Friday, 23 August 2019

Dream 1034

'HMP Goodtimes & Bad Times'
Date: 17 August 2019
Scene 1: A Prison - Day
I was in a prison - I was sitting in what I thought might be the visits hall, with my Mum, at one of the tables. The room was very brightly lit and the table was round and wooden (so not resembling a real life visits hall). I was discussing something with my Mum, but I cannot recall what it was. There was the sense that something was going to upset my boyfriend AJR - and I had to deal with it. I then got up and walked over to a small legal visits room, in which there was a prisoner, who was my client in the dream. He was a tall, light-skinned black male, quite large and wearing a bandana and blue overalls. He was angry, but I am not sure why. He was not threatening, but he was shouting and directing it at me. I did no feel worried. The prisoner stormed out of the legal visits room - into the main visits hall, where my Mum was still sat (and a number of other dream characters were present). He shouted, but this time in a happy way: 'Tell AJR I'm going to HMP Good Times!' I knew this would upset AJR as he wanted to be transferred to HMP Good Times, and this prisoner was taking his place.

Scene 2: An Unknown Exterior - Day
I was then outside, standing next to a red brick wall, which was slightly higher than me. It was daytime and sunny. I was using a mobile phone, and was trying to contact AJR - who also seemed to be a composite of my him and my ex-boyfriend PS, who I was with when I first met AJR in real life. I knew AJR had a mobile phone and a Whatsapp account, but when I tried to message him, I saw he had blocked me. This made me very upset, as I knew this meant he had broken up with me. I then 'remembered' he had another Whatsapp account and tried to find that one, butt then discovered I was blocked on that also. I wa devastated and began trying to find someone to ask for help. I recall talking to another dream character, or maybe even several, and walking around in a state of panic, but I cannot recall exactly what happened in this scene, up until there was a change.

I was now able to stand and reach the top of the wall. I was standing there, and had an eyeshadow palette. I was trying to grind a marble into sparking dust, to add to the eyeshadow and customise it (with crushed glass!) I thought it would make the eyeshadow look like a galaxy. I did not know which shade of eyeshadow to add the crushed marble powder to - I considered the matte white, but 'did not want to ruin such a useful shade'. I then considered a very pale, neutral, creamy-beige nude tone, but also concluded I did not want to 'pollute' that shade with the marble powder. I decided to add it to purple, because that was a colour I'd rarely use. 

Additional Notes:
  • The angry prisoner dream character is probably inspired by a real life situation where a client was recently aggressive to me - I did not tell AJR, but he eventually found out via another client
  • The reference to 'Good Times' relates to the management company of the same name which worked with Tana Mongeau on the notoriously disastrous TanaCon event
  • I had a significant dream about marbles recently - Dream 1033 - 'Murdering 'This Man' in a Rape Scenario' (AMAZING LUCID DREAM!)

Sunday, 18 August 2019

Dream 1033 (AMAZING LUCID DREAM!)

'Murdering 'This Man' in a Rape Scenario'
Date: 15 August 2019

This dream was as a result of a real life incident which took place the day before this dream - I was out walking alone at night, when I was followed by a group of men. I was in a small, dark wooded area near my house when the men decided to try and find me, while making loud, threatening/intimidating comments which led me to believe they had malicious/sexual intentions towards me. I escaped any harm - but I was unsettled and angry about this incident and in a vlog I recorded a number of hours later, I referred to the fact this might influence my next dream as I have had recurrent dreams of being chased (often near woodland) by a man/men carrying knives. This dream took place during the day (sometime between 07:30 and 14:00 hours).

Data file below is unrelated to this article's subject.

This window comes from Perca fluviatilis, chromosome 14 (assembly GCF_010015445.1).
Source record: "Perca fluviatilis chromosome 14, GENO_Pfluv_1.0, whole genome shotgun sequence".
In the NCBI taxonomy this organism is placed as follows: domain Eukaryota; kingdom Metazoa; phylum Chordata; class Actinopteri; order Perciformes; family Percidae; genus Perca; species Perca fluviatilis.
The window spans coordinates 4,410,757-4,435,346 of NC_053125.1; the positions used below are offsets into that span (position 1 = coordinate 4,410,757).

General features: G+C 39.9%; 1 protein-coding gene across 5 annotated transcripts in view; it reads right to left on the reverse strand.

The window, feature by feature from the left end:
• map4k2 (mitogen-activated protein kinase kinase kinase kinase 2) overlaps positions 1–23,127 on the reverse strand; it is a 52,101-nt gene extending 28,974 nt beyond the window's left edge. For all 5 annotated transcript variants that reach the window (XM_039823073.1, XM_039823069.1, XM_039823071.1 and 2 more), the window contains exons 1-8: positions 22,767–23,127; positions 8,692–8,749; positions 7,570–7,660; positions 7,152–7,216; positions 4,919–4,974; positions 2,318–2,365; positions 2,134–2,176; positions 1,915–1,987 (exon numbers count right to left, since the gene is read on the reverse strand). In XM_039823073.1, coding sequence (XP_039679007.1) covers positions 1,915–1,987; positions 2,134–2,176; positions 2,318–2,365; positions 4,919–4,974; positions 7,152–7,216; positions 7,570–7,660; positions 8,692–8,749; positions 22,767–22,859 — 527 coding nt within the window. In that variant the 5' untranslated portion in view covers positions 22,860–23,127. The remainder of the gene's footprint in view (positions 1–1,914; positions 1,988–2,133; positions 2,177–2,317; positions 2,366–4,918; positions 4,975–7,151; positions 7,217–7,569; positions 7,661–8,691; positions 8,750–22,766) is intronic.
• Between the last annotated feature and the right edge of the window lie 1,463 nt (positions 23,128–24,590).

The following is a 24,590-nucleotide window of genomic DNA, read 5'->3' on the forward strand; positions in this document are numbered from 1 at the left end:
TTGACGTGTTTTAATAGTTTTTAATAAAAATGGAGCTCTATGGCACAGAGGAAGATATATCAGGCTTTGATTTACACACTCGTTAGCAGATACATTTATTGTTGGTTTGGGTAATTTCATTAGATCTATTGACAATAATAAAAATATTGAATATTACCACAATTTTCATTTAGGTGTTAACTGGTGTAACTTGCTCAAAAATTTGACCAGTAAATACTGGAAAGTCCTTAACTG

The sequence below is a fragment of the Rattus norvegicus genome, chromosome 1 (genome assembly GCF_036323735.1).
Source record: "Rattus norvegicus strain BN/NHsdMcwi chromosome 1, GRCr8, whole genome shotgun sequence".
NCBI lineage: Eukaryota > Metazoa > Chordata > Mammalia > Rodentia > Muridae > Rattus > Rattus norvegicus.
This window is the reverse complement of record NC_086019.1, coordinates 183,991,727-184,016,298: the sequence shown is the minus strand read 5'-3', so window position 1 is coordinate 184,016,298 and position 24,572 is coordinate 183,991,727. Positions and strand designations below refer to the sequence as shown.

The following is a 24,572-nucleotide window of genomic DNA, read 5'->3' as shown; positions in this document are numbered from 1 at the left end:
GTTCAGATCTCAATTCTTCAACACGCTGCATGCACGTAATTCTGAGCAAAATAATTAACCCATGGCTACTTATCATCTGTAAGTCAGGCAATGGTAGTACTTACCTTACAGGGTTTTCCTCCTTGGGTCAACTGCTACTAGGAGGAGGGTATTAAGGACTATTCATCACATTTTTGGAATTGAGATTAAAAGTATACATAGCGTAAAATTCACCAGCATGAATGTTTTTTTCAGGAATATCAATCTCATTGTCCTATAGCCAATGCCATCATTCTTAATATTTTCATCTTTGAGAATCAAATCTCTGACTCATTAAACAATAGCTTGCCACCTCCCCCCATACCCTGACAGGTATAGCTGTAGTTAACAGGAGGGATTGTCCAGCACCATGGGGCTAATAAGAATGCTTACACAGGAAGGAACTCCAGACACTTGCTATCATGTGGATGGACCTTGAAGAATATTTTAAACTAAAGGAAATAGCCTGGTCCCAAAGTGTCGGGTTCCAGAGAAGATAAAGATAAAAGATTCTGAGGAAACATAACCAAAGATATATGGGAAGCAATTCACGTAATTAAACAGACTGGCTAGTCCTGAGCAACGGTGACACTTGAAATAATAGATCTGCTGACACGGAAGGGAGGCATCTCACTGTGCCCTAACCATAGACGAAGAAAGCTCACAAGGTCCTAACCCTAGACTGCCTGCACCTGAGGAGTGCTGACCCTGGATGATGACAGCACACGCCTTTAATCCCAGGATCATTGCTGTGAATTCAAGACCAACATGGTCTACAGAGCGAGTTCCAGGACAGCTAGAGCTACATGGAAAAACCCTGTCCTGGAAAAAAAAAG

Scene 1: A 'House of Marble' - Time Unknown
I was in an interior which was made of marble - I don't mean the metamorphic rock, but rather glass marbles - the spherical children's plaything. It was a 'cat's eye' marble (which as a child I used to think of as the most common and basic - and therefore least favourite marble variety, unless it had an odd colour scheme). The walls weren't transparent, although they were made of clear glass (they were too thick to be transparent, so I could not see beyond them). The coloured centre of the glass was a mix of blue and green. I did not question how odd this interior was. I cannot recall any of the decor or furniture, only the actually structure being made on marble. There were some dream characters present, but I do not recall them as my attention was on leaving the marble interior - trying to find a door, which was difficult, as all the walls seemed to be made of smooth glass with no entrances or exits. 

I walked down some marble/glass hallway and found a door which would enable me to leave. 

Scene 2: An Entrance - Time Unknown
I found myself in a scene from a recent dream - it was the exact same place, which had seemed significant in the original dream - Dream 1031 - 'Bowling Green, Sudsbury' (MY DREAM TOWN APPEARS). It is an entrance of a very institutional building - everything seems dusty and old and solid. I got a distinct feeling of nostalgia when in this location - as if I had seen it in childhood. I associated it with being the entrance to a building in London - maybe the entrance to a solicitors, or tax office, or psychiatrists (I know these are random professions, I just can't describe the strong impressionist reaction I had to this banal location). Finding myself in a dream location I have recently experienced in another dream (and one which I felt was significant in the previous dream) should have been a dreamsign, triggering a reality check and lucidity - but I accepted the reality of the dream and the fact I was back in this location, even though I recognised I had been there before.